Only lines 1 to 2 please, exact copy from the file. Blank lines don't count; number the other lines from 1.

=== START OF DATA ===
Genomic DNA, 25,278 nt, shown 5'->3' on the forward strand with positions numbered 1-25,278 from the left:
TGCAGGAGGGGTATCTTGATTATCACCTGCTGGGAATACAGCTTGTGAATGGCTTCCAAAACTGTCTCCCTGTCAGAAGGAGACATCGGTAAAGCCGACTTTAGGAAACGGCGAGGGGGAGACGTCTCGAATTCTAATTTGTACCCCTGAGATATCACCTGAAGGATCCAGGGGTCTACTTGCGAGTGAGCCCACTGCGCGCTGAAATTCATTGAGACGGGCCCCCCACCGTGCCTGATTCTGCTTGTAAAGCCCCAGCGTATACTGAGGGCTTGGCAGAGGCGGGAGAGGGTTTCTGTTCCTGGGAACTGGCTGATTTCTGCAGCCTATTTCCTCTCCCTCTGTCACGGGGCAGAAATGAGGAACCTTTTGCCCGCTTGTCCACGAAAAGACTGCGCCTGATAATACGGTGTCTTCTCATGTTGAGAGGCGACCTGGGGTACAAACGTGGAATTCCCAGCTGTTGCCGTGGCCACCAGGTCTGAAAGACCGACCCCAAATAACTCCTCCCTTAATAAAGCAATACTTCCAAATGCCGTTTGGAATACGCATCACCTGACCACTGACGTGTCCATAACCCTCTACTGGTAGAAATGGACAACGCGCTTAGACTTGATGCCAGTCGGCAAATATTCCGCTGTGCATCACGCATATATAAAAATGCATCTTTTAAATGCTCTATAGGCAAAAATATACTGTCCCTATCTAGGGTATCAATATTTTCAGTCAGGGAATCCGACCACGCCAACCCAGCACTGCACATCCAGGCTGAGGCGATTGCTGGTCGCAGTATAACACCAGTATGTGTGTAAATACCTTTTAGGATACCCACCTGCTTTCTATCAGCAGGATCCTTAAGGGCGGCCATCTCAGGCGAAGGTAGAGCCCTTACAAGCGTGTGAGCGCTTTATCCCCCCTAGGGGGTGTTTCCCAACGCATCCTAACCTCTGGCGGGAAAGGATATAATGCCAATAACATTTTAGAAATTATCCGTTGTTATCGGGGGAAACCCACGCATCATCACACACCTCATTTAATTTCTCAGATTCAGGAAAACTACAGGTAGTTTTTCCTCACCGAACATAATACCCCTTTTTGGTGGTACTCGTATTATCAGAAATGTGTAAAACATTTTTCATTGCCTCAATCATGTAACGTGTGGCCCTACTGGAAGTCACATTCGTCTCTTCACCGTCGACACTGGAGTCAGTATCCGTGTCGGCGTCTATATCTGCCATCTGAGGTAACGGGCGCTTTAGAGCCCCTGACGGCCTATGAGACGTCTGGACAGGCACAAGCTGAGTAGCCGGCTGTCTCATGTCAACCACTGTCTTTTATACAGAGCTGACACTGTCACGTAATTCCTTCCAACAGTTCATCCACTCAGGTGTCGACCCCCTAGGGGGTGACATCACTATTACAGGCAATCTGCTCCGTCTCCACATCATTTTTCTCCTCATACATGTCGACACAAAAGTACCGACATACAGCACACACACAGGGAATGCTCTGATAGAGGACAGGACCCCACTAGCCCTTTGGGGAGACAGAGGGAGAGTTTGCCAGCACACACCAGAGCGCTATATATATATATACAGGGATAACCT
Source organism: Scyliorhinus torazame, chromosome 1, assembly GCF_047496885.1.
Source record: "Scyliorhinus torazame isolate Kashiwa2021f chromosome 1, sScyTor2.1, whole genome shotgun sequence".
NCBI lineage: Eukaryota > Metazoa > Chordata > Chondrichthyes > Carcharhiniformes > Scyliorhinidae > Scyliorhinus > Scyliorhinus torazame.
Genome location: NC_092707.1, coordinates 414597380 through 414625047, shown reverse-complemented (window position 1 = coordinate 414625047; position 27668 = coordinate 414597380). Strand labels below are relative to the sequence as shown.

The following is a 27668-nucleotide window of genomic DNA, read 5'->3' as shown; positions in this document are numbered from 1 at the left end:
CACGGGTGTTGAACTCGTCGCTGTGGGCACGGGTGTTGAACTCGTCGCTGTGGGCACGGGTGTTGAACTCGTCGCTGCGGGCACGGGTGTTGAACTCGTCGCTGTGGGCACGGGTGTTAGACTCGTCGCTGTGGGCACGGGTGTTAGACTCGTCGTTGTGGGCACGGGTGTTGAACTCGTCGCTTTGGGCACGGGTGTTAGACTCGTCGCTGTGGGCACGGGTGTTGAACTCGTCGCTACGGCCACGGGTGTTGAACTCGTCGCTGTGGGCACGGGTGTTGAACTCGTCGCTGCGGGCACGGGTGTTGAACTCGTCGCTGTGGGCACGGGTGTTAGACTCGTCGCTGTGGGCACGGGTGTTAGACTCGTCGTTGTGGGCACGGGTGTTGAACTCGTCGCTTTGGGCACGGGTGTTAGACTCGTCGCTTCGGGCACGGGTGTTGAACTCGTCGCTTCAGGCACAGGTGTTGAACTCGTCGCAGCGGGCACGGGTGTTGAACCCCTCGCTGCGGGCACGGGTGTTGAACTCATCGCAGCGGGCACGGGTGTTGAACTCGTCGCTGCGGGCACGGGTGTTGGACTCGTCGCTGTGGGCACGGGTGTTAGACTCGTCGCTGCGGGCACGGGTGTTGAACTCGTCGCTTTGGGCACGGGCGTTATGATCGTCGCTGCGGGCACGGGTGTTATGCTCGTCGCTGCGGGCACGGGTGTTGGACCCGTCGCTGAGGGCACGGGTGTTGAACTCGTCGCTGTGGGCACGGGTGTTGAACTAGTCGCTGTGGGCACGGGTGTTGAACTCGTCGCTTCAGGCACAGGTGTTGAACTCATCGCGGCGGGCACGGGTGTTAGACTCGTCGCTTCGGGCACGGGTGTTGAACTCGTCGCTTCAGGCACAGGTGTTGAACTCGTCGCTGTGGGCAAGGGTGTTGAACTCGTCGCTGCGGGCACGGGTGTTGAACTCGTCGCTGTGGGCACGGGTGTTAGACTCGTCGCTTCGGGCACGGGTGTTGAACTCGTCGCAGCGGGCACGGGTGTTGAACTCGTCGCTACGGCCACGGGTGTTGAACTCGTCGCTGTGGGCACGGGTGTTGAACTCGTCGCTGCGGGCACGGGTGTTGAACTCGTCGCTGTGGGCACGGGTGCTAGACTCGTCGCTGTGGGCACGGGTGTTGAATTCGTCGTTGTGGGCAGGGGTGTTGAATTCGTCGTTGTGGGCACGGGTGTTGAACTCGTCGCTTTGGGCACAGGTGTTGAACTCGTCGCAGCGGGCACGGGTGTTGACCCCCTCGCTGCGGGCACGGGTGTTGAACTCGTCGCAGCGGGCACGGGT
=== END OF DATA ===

Genomic DNA, 25,278 nt, shown 5'->3' on the forward strand with positions numbered 1-25,278 from the left:
TGCAGGAGGGGTATCTTGATTATCACCTGCTGGGAATACAGCTTGTGAATGGCTTCCAAAACTGTCTCCCTGTCAGAAGGAGACATCGGTAAAGCCGACTTTAGGAAACGGCGAGGGGGAGACGTCTCGAATTCTAATTTGTACCCCTGAGATATCACCTGAAGGATCCAGGGGTCTACTTGCGAGTGAGCCCACTGCGCGCTGAAATTCATTGAGACGGGCCCCCCACCGTGCCTGATTCTGCTTGTAAAGCCCCAGCGTATACTGAGGGCTTGGCAGAGGCGGGAGAGGGTTTCTGTTCCTGGGAACTGGCTGATTTCTGCAGCCTATTTCCTCTCCCTCTGTCACGGGGCAGAAATGAGGAACCTTTTGCCCGCTTGTCCACGAAAAGACTGCGCCTGATAATACGGTGTCTTCTCATGTTGAGAGGCGACCTGGGGTACAAACGTGGAATTCCCAGCTGTTGCCGTGGCCACCAGGTCTGAAAGACCGACCCCAAATAACTCCTCCCTTAATAAAGCAATACTTCCAAATGCCGTTTGGAATACGCATCACCTGACCACTGACGTGTCCATAACCCTCTACTGGTAGAAATGGACAACGCGCTTAGACTTGATGCCAGTCGGCAAATATTCCGCTGTGCATCACGCATATATAAAAATGCATCTTTTAAATGCTCTATAGGCAAAAATATACTGTCCCTATCTAGGGTATCAATATTTTCAGTCAGGGAATCCGACCACGCCAACCCAGCACTGCACATCCAGGCTGAGGCGATTGCTGGTCGCAGTATAACACCAGTATGTGTGTAAATACCTTTTAGGATACCCACCTGCTTTCTATCAGCAGGATCCTTAAGGGCGGCCATCTCAGGCGAAGGTAGAGCCCTTACAAGCGTGTGAGCGCTTTATCCCCCCTAGGGGGTGTTTCCCAACGCATCCTAACCTCTGGCGGGAAAGGATATAATGCCAATAACATTTTAGAAATTATCCGTTGTTATCGGGGGAAACCCACGCATCATCACACACCTCATTTAATTTCTCAGATTCAGGAAAACTACAGGTAGTTTTTCCTCACCGAACATAATACCCCTTTTTGGTGGTACTCGTATTATCAGAAATGTGTAAAACATTTTTCATTGCCTCAATCATGTAACGTGTGGCCCTACTGGAAGTCACATTCGTCTCTTCACCGTCGACACTGGAGTCAGTATCCGTGTCGGCGTCTATATCTGCCATCTGAGGTAACGGGCGCTTTAGAGCCCCTGACGGCCTATGAGACGTCTGGACAGGCACAAGCTGAGTAGCCGGCTGTCTCATGTCAACCACTGTCTTTTATACAGAGCTGACACTGTCACGTAATTCCTTCCAACAGTTCATCCACTCAGGTGTCGACCCCCTAGGGGGTGACATCACTATTACAGGCAATCTGCTCCGTCTCCACATCATTTTTCTCCTCATACATGTCGACACAAAAGTACCGACATACAGCACACACACAGGGAATGCTCTGATAGAGGACAGGACCCCACTAGCCCTTTGGGGAGACAGAGGGAGAGTTTGCCAGCACACACCAGAGCGCTATATATATATATACAGGGATAACCT